Designed by Isamu Noguchi, a multidisciplinary artist represented in MoMA’s collection, Akari Light Sculptures are luminous icons of midcentury modern lighting. Originally created by Noguchi to help modernize and revive Japan’s paper lantern industry, they’ve been handmade for a half century by the original manufacturer in Gifu, Japan. The XP1 model is a 15 x 6.75 x 6.75" tabletop lantern that balances rectilinear geometry and organic warmth. Harmonious blends of Japanese handcraft and modernist form, each Akari Light Sculpture is created from handmade washi paper and bamboo ribbing, supported by a metal frame. Powered by standard plug-in. 72”-cord kit included. E26 socket that requires an A19 style bulb.
15h x 6.75w x 6.75"d
Washi Paper, Bamboo, Steel
Year of Design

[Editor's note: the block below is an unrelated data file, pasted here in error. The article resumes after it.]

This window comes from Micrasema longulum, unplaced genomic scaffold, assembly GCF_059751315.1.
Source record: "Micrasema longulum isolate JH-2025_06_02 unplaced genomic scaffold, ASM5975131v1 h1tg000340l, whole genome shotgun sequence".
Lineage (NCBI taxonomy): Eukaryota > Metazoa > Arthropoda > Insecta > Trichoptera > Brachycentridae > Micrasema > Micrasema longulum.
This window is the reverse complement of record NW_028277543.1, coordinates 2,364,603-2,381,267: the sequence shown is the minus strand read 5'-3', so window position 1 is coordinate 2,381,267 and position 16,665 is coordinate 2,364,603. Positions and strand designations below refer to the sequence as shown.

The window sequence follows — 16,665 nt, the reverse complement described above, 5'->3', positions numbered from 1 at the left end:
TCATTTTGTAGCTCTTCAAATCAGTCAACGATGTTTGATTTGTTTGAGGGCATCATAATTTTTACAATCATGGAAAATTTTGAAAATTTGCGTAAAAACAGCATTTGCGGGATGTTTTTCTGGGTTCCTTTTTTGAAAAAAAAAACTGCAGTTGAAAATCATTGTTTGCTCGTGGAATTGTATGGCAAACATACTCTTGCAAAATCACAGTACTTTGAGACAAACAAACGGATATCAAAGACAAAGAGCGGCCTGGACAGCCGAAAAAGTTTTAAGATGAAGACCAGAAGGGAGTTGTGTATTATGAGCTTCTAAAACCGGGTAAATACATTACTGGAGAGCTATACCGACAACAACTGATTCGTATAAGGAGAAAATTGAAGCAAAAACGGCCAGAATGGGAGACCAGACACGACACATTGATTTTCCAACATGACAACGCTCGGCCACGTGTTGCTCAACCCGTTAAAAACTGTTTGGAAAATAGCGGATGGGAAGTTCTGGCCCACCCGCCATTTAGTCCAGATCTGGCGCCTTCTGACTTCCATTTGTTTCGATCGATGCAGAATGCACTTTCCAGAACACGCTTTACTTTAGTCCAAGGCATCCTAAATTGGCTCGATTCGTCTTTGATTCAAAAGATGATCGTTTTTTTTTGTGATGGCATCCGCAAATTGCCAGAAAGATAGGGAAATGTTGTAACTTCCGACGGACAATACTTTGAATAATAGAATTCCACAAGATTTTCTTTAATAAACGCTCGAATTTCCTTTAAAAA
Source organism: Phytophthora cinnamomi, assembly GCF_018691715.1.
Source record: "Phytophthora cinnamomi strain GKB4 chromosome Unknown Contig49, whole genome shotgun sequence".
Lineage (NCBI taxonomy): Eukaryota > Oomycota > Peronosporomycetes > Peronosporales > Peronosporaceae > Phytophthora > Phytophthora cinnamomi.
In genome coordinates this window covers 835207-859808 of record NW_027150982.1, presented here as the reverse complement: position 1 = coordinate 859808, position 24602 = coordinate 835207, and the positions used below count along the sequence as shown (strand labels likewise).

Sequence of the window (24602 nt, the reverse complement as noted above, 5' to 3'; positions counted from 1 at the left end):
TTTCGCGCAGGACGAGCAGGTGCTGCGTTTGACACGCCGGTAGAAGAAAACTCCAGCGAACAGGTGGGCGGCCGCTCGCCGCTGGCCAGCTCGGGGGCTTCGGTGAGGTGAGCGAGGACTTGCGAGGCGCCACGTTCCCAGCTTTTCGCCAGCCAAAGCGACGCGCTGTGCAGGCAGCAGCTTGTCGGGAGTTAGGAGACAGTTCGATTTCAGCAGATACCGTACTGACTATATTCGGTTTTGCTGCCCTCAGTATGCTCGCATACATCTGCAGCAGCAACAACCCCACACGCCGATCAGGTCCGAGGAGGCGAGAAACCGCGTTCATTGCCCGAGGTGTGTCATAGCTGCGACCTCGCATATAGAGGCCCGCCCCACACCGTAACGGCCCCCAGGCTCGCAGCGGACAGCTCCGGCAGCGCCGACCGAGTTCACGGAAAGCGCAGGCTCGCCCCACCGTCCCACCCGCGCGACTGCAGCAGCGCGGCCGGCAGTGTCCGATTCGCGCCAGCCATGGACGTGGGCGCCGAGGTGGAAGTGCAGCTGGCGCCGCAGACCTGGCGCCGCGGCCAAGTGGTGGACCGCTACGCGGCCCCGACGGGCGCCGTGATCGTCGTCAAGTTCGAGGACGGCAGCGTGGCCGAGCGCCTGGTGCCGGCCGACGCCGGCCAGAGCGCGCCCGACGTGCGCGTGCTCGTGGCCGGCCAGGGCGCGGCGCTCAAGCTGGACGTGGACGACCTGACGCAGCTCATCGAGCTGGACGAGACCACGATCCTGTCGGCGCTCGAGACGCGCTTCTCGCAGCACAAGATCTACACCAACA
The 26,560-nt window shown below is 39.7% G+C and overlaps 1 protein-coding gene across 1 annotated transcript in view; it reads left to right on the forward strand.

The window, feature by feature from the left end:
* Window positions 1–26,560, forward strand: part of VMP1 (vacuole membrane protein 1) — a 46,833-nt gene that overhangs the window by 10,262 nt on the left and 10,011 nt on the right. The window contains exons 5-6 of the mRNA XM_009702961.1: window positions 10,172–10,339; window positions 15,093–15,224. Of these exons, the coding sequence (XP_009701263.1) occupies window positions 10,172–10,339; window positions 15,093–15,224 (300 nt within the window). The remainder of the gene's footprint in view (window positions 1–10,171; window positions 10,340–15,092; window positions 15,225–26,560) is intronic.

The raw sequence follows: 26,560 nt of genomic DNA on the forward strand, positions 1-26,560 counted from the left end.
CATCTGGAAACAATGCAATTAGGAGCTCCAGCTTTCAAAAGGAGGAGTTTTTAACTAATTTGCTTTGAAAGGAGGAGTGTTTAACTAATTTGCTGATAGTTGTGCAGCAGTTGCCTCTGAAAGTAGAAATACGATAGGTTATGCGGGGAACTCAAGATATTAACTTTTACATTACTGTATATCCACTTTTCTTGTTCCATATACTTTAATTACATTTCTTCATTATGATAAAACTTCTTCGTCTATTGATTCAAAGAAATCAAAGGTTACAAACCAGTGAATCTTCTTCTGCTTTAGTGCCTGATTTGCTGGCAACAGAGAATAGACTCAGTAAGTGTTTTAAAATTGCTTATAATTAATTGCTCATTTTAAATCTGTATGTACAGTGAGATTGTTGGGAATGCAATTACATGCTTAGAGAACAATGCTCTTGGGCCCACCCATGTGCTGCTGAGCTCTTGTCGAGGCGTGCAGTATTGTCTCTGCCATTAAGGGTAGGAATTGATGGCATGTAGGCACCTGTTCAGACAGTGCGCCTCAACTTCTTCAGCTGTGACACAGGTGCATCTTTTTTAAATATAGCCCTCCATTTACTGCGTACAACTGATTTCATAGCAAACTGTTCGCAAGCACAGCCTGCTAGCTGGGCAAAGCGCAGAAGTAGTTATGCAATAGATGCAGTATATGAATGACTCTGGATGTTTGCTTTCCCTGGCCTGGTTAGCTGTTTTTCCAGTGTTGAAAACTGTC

Isamu Noguchi’s work has been on view in over 50 MoMA exhibitions throughout the years, beginning in 1930 with the exhibition 46 Painters and Sculptors under 35 Years of Age and there are many examples of his designs illustrating the breadth of his work across various media and styles in MoMA’s collection. As an artist and designer Noguchi's work transcends stylistic silos, movements and cultures. His propensity for overlooking labels and borders may have stemmed from his family: His Japanese father was a poet and his Scottish-American mother a writer. “I do not wish to belong to any school,” he said. “I am always learning, always discovering.” His wide-ranging work includes everything from his iconic coffee table and light sculpture designs to the gardens for the UNESCO Building in Paris and fountains for Tokyo’s Supreme Court Building.